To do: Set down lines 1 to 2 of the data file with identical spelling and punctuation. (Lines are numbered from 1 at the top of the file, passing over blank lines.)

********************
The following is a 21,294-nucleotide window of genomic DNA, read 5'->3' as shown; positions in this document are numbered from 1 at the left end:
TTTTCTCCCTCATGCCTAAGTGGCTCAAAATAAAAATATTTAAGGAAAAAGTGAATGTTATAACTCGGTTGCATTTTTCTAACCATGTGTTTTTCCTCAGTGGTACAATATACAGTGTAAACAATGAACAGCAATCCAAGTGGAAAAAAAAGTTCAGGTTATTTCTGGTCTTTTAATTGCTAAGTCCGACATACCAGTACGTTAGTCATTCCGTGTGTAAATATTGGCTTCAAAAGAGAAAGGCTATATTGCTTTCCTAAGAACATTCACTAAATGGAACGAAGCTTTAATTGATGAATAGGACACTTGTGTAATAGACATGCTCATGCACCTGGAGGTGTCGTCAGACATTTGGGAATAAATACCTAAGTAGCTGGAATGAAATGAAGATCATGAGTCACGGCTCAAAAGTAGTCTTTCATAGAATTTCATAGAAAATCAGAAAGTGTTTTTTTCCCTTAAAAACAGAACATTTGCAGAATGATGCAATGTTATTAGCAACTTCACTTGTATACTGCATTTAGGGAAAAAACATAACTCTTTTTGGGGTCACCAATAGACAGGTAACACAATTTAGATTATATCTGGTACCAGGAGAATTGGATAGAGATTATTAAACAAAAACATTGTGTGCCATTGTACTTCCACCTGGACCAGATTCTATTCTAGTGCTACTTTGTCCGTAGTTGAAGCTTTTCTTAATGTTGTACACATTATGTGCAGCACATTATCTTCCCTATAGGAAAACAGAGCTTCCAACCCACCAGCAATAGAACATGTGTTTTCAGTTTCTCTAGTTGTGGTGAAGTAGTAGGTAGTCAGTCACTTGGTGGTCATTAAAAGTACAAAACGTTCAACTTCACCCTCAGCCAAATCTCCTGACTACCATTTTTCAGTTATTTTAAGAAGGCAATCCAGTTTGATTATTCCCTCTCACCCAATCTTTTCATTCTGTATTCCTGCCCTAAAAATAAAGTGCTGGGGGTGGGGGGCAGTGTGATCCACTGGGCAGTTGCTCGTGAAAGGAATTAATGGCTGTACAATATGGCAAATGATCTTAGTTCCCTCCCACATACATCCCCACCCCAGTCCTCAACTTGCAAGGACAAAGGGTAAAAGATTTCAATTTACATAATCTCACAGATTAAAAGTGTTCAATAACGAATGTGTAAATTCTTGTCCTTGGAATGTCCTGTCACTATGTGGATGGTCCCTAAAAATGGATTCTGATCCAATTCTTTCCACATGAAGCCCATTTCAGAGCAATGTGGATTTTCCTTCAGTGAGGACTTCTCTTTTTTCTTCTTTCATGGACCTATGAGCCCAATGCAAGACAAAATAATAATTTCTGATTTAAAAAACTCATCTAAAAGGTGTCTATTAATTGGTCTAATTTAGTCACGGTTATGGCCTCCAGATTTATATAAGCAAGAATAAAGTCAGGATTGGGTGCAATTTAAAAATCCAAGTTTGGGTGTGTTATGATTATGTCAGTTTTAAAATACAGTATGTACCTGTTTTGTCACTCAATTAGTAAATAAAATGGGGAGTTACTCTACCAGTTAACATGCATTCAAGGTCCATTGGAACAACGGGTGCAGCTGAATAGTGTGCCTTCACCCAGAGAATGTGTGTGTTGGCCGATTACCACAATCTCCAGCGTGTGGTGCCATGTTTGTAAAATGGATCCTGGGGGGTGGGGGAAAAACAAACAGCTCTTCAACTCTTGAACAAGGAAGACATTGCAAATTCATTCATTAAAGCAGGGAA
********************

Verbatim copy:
The following is a 21,294-nucleotide window of genomic DNA, read 5'->3' as shown; positions in this document are numbered from 1 at the left end:
TTTTCTCCCTCATGCCTAAGTGGCTCAAAATAAAAATATTTAAGGAAAAAGTGAATGTTATAACTCGGTTGCATTTTTCTAACCATGTGTTTTTCCTCAGTGGTACAATATACAGTGTAAACAATGAACAGCAATCCAAGTGGAAAAAAAAGTTCAGGTTATTTCTGGTCTTTTAATTGCTAAGTCCGACATACCAGTACGTTAGTCATTCCGTGTGTAAATATTGGCTTCAAAAGAGAAAGGCTATATTGCTTTCCTAAGAACATTCACTAAATGGAACGAAGCTTTAATTGATGAATAGGACACTTGTGTAATAGACATGCTCATGCACCTGGAGGTGTCGTCAGACATTTGGGAATAAATACCTAAGTAGCTGGAATGAAATGAAGATCATGAGTCACGGCTCAAAAGTAGTCTTTCATAGAATTTCATAGAAAATCAGAAAGTGTTTTTTTCCCTTAAAAACAGAACATTTGCAGAATGATGCAATGTTATTAGCAACTTCACTTGTATACTGCATTTAGGGAAAAAACATAACTCTTTTTGGGGTCACCAATAGACAGGTAACACAATTTAGATTATATCTGGTACCAGGAGAATTGGATAGAGATTATTAAACAAAAACATTGTGTGCCATTGTACTTCCACCTGGACCAGATTCTATTCTAGTGCTACTTTGTCCGTAGTTGAAGCTTTTCTTAATGTTGTACACATTATGTGCAGCACATTATCTTCCCTATAGGAAAACAGAGCTTCCAACCCACCAGCAATAGAACATGTGTTTTCAGTTTCTCTAGTTGTGGTGAAGTAGTAGGTAGTCAGTCACTTGGTGGTCATTAAAAGTACAAAACGTTCAACTTCACCCTCAGCCAAATCTCCTGACTACCATTTTTCAGTTATTTTAAGAAGGCAATCCAGTTTGATTATTCCCTCTCACCCAATCTTTTCATTCTGTATTCCTGCCCTAAAAATAAAGTGCTGGGGGTGGGGGGCAGTGTGATCCACTGGGCAGTTGCTCGTGAAAGGAATTAATGGCTGTACAATATGGCAAATGATCTTAGTTCCCTCCCACATACATCCCCACCCCAGTCCTCAACTTGCAAGGACAAAGGGTAAAAGATTTCAATTTACATAATCTCACAGATTAAAAGTGTTCAATAACGAATGTGTAAATTCTTGTCCTTGGAATGTCCTGTCACTATGTGGATGGTCCCTAAAAATGGATTCTGATCCAATTCTTTCCACATGAAGCCCATTTCAGAGCAATGTGGATTTTCCTTCAGTGAGGACTTCTCTTTTTTCTTCTTTCATGGACCTATGAGCCCAATGCAAGACAAAATAATAATTTCTGATTTAAAAAACTCATCTAAAAGGTGTCTATTAATTGGTCTAATTTAGTCACGGTTATGGCCTCCAGATTTATATAAGCAAGAATAAAGTCAGGATTGGGTGCAATTTAAAAATCCAAGTTTGGGTGTGTTATGATTATGTCAGTTTTAAAATACAGTATGTACCTGTTTTGTCACTCAATTAGTAAATAAAATGGGGAGTTACTCTACCAGTTAACATGCATTCAAGGTCCATTGGAACAACGGGTGCAGCTGAATAGTGTGCCTTCACCCAGAGAATGTGTGTGTTGGCCGATTACCACAATCTCCAGCGTGTGGTGCCATGTTTGTAAAATGGATCCTGGGGGGTGGGGGAAAAACAAACAGCTCTTCAACTCTTGAACAAGGAAGACATTGCAAATTCATTCATTAAAGCAGGGAA